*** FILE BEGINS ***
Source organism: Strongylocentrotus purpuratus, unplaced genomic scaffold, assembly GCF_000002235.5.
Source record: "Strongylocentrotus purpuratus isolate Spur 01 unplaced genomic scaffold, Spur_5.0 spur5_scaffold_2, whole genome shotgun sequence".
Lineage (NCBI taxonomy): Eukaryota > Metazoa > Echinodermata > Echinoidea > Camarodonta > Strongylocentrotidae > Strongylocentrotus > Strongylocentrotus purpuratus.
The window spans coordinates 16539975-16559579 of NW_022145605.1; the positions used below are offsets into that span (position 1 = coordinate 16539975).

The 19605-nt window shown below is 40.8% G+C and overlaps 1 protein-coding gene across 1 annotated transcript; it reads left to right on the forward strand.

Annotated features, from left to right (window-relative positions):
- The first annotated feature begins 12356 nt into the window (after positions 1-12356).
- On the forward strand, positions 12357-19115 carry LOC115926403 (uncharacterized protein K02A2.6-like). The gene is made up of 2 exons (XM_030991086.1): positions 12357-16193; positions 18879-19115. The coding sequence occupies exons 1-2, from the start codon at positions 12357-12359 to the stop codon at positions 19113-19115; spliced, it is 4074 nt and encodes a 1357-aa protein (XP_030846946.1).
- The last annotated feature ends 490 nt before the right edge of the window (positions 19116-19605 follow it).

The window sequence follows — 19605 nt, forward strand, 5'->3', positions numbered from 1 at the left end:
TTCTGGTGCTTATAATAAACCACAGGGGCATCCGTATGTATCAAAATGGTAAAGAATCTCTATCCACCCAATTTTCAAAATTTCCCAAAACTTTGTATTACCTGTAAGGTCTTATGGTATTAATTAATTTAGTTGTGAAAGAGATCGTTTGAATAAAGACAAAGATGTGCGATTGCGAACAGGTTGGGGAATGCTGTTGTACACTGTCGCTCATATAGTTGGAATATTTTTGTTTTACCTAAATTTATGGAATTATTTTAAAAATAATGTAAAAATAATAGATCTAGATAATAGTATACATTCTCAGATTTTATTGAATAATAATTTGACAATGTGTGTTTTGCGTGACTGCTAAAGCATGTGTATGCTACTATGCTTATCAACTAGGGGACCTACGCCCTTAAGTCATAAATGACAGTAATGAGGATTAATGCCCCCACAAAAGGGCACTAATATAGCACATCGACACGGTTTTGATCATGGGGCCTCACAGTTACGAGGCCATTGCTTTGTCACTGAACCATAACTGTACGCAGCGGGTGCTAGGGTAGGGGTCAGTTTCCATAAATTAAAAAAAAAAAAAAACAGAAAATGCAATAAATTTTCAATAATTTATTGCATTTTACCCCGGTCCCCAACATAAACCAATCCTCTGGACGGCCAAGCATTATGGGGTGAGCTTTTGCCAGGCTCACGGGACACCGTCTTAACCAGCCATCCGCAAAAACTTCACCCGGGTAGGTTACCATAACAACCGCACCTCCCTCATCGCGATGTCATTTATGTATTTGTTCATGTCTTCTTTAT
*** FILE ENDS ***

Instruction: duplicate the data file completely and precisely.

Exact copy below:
Source organism: Strongylocentrotus purpuratus, unplaced genomic scaffold, assembly GCF_000002235.5.
Source record: "Strongylocentrotus purpuratus isolate Spur 01 unplaced genomic scaffold, Spur_5.0 spur5_scaffold_2, whole genome shotgun sequence".
Lineage (NCBI taxonomy): Eukaryota > Metazoa > Echinodermata > Echinoidea > Camarodonta > Strongylocentrotidae > Strongylocentrotus > Strongylocentrotus purpuratus.
The window spans coordinates 16539975-16559579 of NW_022145605.1; the positions used below are offsets into that span (position 1 = coordinate 16539975).

The 19605-nt window shown below is 40.8% G+C and overlaps 1 protein-coding gene across 1 annotated transcript; it reads left to right on the forward strand.

Annotated features, from left to right (window-relative positions):
- The first annotated feature begins 12356 nt into the window (after positions 1-12356).
- On the forward strand, positions 12357-19115 carry LOC115926403 (uncharacterized protein K02A2.6-like). The gene is made up of 2 exons (XM_030991086.1): positions 12357-16193; positions 18879-19115. The coding sequence occupies exons 1-2, from the start codon at positions 12357-12359 to the stop codon at positions 19113-19115; spliced, it is 4074 nt and encodes a 1357-aa protein (XP_030846946.1).
- The last annotated feature ends 490 nt before the right edge of the window (positions 19116-19605 follow it).

The window sequence follows — 19605 nt, forward strand, 5'->3', positions numbered from 1 at the left end:
TTCTGGTGCTTATAATAAACCACAGGGGCATCCGTATGTATCAAAATGGTAAAGAATCTCTATCCACCCAATTTTCAAAATTTCCCAAAACTTTGTATTACCTGTAAGGTCTTATGGTATTAATTAATTTAGTTGTGAAAGAGATCGTTTGAATAAAGACAAAGATGTGCGATTGCGAACAGGTTGGGGAATGCTGTTGTACACTGTCGCTCATATAGTTGGAATATTTTTGTTTTACCTAAATTTATGGAATTATTTTAAAAATAATGTAAAAATAATAGATCTAGATAATAGTATACATTCTCAGATTTTATTGAATAATAATTTGACAATGTGTGTTTTGCGTGACTGCTAAAGCATGTGTATGCTACTATGCTTATCAACTAGGGGACCTACGCCCTTAAGTCATAAATGACAGTAATGAGGATTAATGCCCCCACAAAAGGGCACTAATATAGCACATCGACACGGTTTTGATCATGGGGCCTCACAGTTACGAGGCCATTGCTTTGTCACTGAACCATAACTGTACGCAGCGGGTGCTAGGGTAGGGGTCAGTTTCCATAAATTAAAAAAAAAAAAAAACAGAAAATGCAATAAATTTTCAATAATTTATTGCATTTTACCCCGGTCCCCAACATAAACCAATCCTCTGGACGGCCAAGCATTATGGGGTGAGCTTTTGCCAGGCTCACGGGACACCGTCTTAACCAGCCATCCGCAAAAACTTCACCCGGGTAGGTTACCATAACAACCGCACCTCCCTCATCGCGATGTCATTTATGTATTTGTTCATGTCTTCTTTAT